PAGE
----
Despite the thought that John Peel’s failed polygraph made him “the prime suspect” in the Investor murders, Sergeant Stogsdill returned to Craig the following month, in April 1984. He arrived with a dive team and the notion that they’d find something important if they looked over by the cannery docks. Put simply, they needed more evidence linking John Peel to the crime.
Two years previous, a dive team looked in the waters off the Cold Storage dock. They found nothing, but Stogsdill had reason to hope. At least two people had seen the skiffman carrying a box when he got off the Investor’s skiff. If that skiffman was John Peel, they figured that box held drugs. And if he’d just killed eight people, they reasoned he’d want to get rid of it. That was why Stogsdill had another trooper searching the foot path leading from the Cold Storage plant to North Cove. Maybe the killer had dumped it there.
Stogsdill’s main reason for being in Craig, however, was a young woman by the name of Robin Thomas. She was Peel’s estwhile girlfriend the summer of the murders. She was one of his potential alibi witnesses. Stogsdill figured she could tell him a great deal. The question was how best to approach her. After months of non-denial denials from all manner of witnesses, the trooper wanted to hear the truth. And after his latest experience in Bellingham, where witnesses seemed to shade their statements, he was also a little wary.
What Stogsdill decided was to present Robin with allegations. False allegations. He would walk the court-drawn line of allowable misdirection . He wanted to see how his ex-girlfriend reacted. “Things have gotten pretty serious lately,” he told Thomas at the beginning of their interview. “It looks like John Peel might be responsible for those killings up here.”
The trooper took a second to let it sink in. And then he said, “You know, Mr. Peel’s used you as some kind of alibi. He said that you and him were together Sunday afternoon, and in fact you guys were on board the Investor that evening, smoking dope with those guys.”
‘”That’s a lie,” she said firmly. “I’ve never been on the Investor in my life.”
”Well, Mr. Peel told us that Mark came back — Mark Coulthurst, the skipper — and you couldn’t… The room was full of smoke and marijuana and stuff and he asked you guys to leave.”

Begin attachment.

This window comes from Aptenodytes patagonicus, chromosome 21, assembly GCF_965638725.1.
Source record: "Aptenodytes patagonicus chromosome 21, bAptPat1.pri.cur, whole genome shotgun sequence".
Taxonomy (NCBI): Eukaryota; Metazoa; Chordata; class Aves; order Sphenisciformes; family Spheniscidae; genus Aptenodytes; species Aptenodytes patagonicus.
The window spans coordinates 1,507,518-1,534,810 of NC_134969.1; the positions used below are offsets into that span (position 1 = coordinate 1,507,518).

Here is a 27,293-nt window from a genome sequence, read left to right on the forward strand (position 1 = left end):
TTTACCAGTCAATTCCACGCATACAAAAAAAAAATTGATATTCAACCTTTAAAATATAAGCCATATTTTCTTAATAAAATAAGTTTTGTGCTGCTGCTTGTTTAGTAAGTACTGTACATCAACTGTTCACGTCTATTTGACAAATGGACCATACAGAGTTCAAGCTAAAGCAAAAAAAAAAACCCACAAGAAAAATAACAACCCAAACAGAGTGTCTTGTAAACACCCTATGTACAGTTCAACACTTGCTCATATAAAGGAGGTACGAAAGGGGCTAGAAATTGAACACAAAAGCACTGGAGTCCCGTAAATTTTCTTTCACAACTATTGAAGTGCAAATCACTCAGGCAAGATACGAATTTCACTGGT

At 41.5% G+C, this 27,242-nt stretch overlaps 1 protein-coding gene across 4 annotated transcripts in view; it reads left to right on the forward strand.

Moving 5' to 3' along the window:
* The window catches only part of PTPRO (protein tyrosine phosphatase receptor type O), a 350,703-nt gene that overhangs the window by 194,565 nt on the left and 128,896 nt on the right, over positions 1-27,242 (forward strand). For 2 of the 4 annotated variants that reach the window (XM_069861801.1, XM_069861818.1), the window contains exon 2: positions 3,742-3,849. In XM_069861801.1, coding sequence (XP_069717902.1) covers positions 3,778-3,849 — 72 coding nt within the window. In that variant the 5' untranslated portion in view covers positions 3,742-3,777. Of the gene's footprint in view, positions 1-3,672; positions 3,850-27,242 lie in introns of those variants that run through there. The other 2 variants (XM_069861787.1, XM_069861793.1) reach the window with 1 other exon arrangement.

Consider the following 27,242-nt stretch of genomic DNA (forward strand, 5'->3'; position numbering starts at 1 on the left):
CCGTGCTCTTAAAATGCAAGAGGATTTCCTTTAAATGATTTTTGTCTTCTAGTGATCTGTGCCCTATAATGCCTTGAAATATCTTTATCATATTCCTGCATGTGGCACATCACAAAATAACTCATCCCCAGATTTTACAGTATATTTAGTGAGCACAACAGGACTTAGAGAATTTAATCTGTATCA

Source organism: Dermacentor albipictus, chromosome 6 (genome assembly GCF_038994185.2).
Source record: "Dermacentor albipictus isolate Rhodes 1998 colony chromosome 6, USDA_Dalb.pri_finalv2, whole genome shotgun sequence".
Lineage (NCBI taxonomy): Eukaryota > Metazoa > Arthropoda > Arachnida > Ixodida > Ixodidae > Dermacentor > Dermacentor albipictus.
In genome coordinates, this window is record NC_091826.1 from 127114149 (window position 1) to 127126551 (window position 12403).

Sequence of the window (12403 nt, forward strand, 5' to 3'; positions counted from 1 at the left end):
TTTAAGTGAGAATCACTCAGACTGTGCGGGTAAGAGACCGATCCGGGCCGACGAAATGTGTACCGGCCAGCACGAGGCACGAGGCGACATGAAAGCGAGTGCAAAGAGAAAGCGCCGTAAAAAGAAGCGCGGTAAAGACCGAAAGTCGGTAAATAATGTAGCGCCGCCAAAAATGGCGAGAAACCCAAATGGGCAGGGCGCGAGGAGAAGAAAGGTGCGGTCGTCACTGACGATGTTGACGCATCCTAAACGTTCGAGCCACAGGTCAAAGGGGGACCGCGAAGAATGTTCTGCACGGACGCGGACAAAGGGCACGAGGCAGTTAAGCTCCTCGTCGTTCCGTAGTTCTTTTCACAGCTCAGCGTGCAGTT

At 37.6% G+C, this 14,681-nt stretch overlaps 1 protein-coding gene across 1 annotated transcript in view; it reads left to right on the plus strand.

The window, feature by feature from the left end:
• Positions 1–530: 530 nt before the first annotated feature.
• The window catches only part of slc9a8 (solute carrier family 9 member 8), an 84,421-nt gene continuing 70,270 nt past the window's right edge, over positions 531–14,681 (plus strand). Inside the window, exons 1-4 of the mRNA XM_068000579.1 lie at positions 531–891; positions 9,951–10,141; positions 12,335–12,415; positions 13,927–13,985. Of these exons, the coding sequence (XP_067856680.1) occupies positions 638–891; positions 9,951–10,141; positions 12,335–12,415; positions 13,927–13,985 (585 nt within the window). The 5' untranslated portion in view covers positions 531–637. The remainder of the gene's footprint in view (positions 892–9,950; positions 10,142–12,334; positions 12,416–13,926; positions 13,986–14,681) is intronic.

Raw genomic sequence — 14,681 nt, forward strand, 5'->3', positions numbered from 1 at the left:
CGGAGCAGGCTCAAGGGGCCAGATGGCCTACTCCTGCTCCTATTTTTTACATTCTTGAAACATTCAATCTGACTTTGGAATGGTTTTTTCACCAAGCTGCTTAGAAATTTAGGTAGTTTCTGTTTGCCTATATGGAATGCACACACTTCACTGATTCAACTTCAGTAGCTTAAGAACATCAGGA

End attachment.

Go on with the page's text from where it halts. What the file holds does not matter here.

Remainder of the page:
“I don’t even smoke the stuff myself,” Robin answered.
“John is our number one suspect,” the trooper confided. Again he paused to let the seriousness of his words take effect. “And the fact that he was with you, I guess, that summer is no secret, you know. That you and him saw each other periodically. He said that he was with you that night, although he had lied to us originally and said that he had gone to bed real early Sunday night. But he changed his story later on and said that you and he were aboard the Investor.” Stogsdill was making this part up, the part about Peel changing his story. He was still trying to get Peel’s ex-girlfriend to bite.
”Is that the way it happened?” Stogsdill asked.
Robin Thomas shook her head. No, she was saying. Girlfriend or not, that’s not the way it happened. That’s not what happened at all.
“It’s just strange,” Stogsdill suggested, “that he would use you as an alibi for that whole night. Especially since he’s changed his story a couple of times already. First he says he was on board the Libby 8 all night — and we know that’s not true, from other people who were there. And then when we confront him with that, he goes on to, you know… Well, he says he was with you that night, you know.”
“I don’t know,” Robin said. “I know I wasn’t on board the Investor, though.”
At this point, the sergeant was almost certain John Peel’s ex-girlfriend wasn’t lying. Robin Thomas was denying his allegations, but she wasn’t getting mad and she wasn’t overacting. The funny thing, though, was that she probably would have done the troopers more good if all the allegations had been true.
 Although deceptive interrogation practices are generally allowable, they are not without limits. For instance, courts tend to be intolerant of police misrepresenting a defendant’s legal rights, such as telling a suspect that his or her incriminating statements will not be used to charge the suspect (Commonwealth v. Baye, 2012). Quoting Laurie Magid: “Virtually all interrogations – or at least virtually all successful interrogations – involve some deception. As the United States Supreme Court has placed few limits on the use of deception, the variety of deceptive techniques is limited chiefly by the ingenuity of the interrogator… Deception is defined broadly to include everything from express misstatements about the existence of evidence, to the use of false expressions of sympathy for a suspect in order to establish a better rapport.” Reference: Laurie Magid, “Deceptive Police Interrogation Practices: How Far is too Far?,” Michigan Law Review, 2001
Excerpts from the unpublished original manuscript, “Sailor Take Warning,” by Leland E. Hale. That manuscript, started in 1992 and based on court records from the Alaska State Archive, served as the basis for “What Happened in Craig.”
Copyright Leland E. Hale (2019). All rights reserved.